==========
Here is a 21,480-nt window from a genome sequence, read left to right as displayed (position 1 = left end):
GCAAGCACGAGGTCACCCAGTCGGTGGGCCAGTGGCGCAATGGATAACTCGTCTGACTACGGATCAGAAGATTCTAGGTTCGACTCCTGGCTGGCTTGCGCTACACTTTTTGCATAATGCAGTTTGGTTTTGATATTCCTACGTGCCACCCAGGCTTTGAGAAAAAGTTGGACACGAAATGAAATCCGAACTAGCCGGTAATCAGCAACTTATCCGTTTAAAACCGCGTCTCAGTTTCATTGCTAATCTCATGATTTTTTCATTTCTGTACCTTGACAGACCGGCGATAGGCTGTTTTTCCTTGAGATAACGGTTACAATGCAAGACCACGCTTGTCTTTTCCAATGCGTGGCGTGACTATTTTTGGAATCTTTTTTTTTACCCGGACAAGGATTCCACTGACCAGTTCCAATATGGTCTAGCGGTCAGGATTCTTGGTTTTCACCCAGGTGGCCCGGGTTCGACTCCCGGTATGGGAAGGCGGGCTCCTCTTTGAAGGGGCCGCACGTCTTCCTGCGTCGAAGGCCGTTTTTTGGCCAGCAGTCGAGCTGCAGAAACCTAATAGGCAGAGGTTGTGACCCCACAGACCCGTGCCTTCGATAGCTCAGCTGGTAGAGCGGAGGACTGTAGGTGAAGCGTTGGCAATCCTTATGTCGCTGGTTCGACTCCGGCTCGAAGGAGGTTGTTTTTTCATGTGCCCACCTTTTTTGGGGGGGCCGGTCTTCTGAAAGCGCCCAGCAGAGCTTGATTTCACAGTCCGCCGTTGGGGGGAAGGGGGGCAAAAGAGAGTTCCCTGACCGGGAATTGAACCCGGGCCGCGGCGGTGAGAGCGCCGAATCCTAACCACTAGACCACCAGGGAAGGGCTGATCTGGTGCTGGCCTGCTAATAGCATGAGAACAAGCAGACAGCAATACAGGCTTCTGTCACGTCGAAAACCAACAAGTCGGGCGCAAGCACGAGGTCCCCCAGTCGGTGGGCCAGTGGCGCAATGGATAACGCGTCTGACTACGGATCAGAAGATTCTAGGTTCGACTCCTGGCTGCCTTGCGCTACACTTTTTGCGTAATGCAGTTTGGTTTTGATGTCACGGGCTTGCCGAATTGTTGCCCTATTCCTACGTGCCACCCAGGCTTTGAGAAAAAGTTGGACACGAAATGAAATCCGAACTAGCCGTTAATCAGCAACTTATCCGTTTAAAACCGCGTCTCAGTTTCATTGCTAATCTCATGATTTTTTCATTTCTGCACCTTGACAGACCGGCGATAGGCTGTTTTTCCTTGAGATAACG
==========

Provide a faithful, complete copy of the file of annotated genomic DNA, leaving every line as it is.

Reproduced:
Here is a 21,480-nt window from a genome sequence, read left to right as displayed (position 1 = left end):
GCAAGCACGAGGTCACCCAGTCGGTGGGCCAGTGGCGCAATGGATAACTCGTCTGACTACGGATCAGAAGATTCTAGGTTCGACTCCTGGCTGGCTTGCGCTACACTTTTTGCATAATGCAGTTTGGTTTTGATATTCCTACGTGCCACCCAGGCTTTGAGAAAAAGTTGGACACGAAATGAAATCCGAACTAGCCGGTAATCAGCAACTTATCCGTTTAAAACCGCGTCTCAGTTTCATTGCTAATCTCATGATTTTTTCATTTCTGTACCTTGACAGACCGGCGATAGGCTGTTTTTCCTTGAGATAACGGTTACAATGCAAGACCACGCTTGTCTTTTCCAATGCGTGGCGTGACTATTTTTGGAATCTTTTTTTTTACCCGGACAAGGATTCCACTGACCAGTTCCAATATGGTCTAGCGGTCAGGATTCTTGGTTTTCACCCAGGTGGCCCGGGTTCGACTCCCGGTATGGGAAGGCGGGCTCCTCTTTGAAGGGGCCGCACGTCTTCCTGCGTCGAAGGCCGTTTTTTGGCCAGCAGTCGAGCTGCAGAAACCTAATAGGCAGAGGTTGTGACCCCACAGACCCGTGCCTTCGATAGCTCAGCTGGTAGAGCGGAGGACTGTAGGTGAAGCGTTGGCAATCCTTATGTCGCTGGTTCGACTCCGGCTCGAAGGAGGTTGTTTTTTCATGTGCCCACCTTTTTTGGGGGGGCCGGTCTTCTGAAAGCGCCCAGCAGAGCTTGATTTCACAGTCCGCCGTTGGGGGGAAGGGGGGCAAAAGAGAGTTCCCTGACCGGGAATTGAACCCGGGCCGCGGCGGTGAGAGCGCCGAATCCTAACCACTAGACCACCAGGGAAGGGCTGATCTGGTGCTGGCCTGCTAATAGCATGAGAACAAGCAGACAGCAATACAGGCTTCTGTCACGTCGAAAACCAACAAGTCGGGCGCAAGCACGAGGTCCCCCAGTCGGTGGGCCAGTGGCGCAATGGATAACGCGTCTGACTACGGATCAGAAGATTCTAGGTTCGACTCCTGGCTGCCTTGCGCTACACTTTTTGCGTAATGCAGTTTGGTTTTGATGTCACGGGCTTGCCGAATTGTTGCCCTATTCCTACGTGCCACCCAGGCTTTGAGAAAAAGTTGGACACGAAATGAAATCCGAACTAGCCGTTAATCAGCAACTTATCCGTTTAAAACCGCGTCTCAGTTTCATTGCTAATCTCATGATTTTTTCATTTCTGCACCTTGACAGACCGGCGATAGGCTGTTTTTCCTTGAGATAACG